2
$\begingroup$

Let $A$ be a completion discrete valuation ring with quotient field $K$, $L/K$ finite and separable, and $B$ the integral closure of $A$ in $L$. Let $P, \mathfrak P$ be the unique maximal ideals of $A, B$.

I know that if $B/ \mathfrak P$ is a separable extension of $A/P$, then $B = A[x]$ for some $x \in B$. Is there an example of an inseparable extension of residue fields where $B$ is not a simple extension of $A$?

$\endgroup$
  • $\begingroup$ See the Wikipedia page for the Primitive Element Theorem, it gives counterexamples for the non-separable extensions. $\endgroup$ – Mastrel Jul 7 '14 at 3:15
  • $\begingroup$ I'm sorry but I don't see how the article gives an example of what I'm looking for. Can you explain in more detail? $\endgroup$ – D_S Jul 7 '14 at 3:30
  • $\begingroup$ Your right, it doesn't. Sorry, when I looked up the Primitive Element Theorem I forgot that you supposed you started with a DVR. $\endgroup$ – Mastrel Jul 7 '14 at 3:37
2
$\begingroup$

If $B=A[x]$, then $B/Q=A/P[x+Q]$. (I use $Q$ for the maximal ideal of $B$ - simpler to type.) So you need to find an example with a residue field extension that possesses no primitive element.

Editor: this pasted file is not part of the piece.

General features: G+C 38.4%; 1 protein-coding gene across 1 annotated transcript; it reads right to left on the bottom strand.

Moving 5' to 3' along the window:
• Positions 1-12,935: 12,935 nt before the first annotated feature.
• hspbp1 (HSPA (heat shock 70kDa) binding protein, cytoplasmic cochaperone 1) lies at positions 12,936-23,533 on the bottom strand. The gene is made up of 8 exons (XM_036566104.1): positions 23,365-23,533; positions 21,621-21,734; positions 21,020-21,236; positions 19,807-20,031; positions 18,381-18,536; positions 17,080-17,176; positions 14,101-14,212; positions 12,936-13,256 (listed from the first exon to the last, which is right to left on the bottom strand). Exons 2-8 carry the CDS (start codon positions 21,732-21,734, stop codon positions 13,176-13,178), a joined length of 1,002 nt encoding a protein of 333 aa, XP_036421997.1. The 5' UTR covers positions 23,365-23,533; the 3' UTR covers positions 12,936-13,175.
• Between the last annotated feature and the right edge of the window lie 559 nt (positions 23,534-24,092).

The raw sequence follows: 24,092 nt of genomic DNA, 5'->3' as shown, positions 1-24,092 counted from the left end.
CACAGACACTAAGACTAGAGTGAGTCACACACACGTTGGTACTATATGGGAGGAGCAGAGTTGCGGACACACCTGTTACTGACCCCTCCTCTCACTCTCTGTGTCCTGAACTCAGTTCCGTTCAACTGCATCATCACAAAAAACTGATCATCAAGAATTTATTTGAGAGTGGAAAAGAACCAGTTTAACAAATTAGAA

An example of a field extension $k\subset l$ without primitive element is $\mathbb{F}_p(s^p,t^p)\subset \mathbb{F}_p(s,t)$, where $s,t$ are algebraically independent elements over the finite field $\mathbb{F}_p$ with $p$ elements. The extension is of degree $p^2$.

Let $k\subset l$ be this extension and let $A:=k[[z]]$ be the power series in $z$ with coefficients in $k$. Consider the polynomials $X^p+zX-s^p,X^p+zX-t^p\in A[X]$.

Both polynomials are irreducible over $K:=k((z))$ , because they are irreducible modulo $P=zA$.

Both polynomials are separable: their derivative is $z$.

Let $x$ be a root of the first, and $y$ of the second polynomial. Let $B$ be the integral closure of $A$ in $L:=K(x,y)$.

The extension $K\subset L$ is separable of degree $\leq p^2$.

The elements $x,y$ are integral over $A$, hence $A[x,y]\subseteq B$ and therefore

$B/Q\supseteq k[x+Q,y+Q]=k[s,t]=l$,

which in turn implies $[B/Q:A/P]\geq [l:k]=p^2$. By the fundamental inequality of valuation theory

$[B/Q:A/P]\leq [L:K]\leq p^2$,

hence $B/Q=l$, which is what we wanted.

$\endgroup$

Your Answer

By clicking “Post Your Answer”, you agree to our terms of service, privacy policy and cookie policy

Not the answer you're looking for? Browse other questions tagged or ask your own question.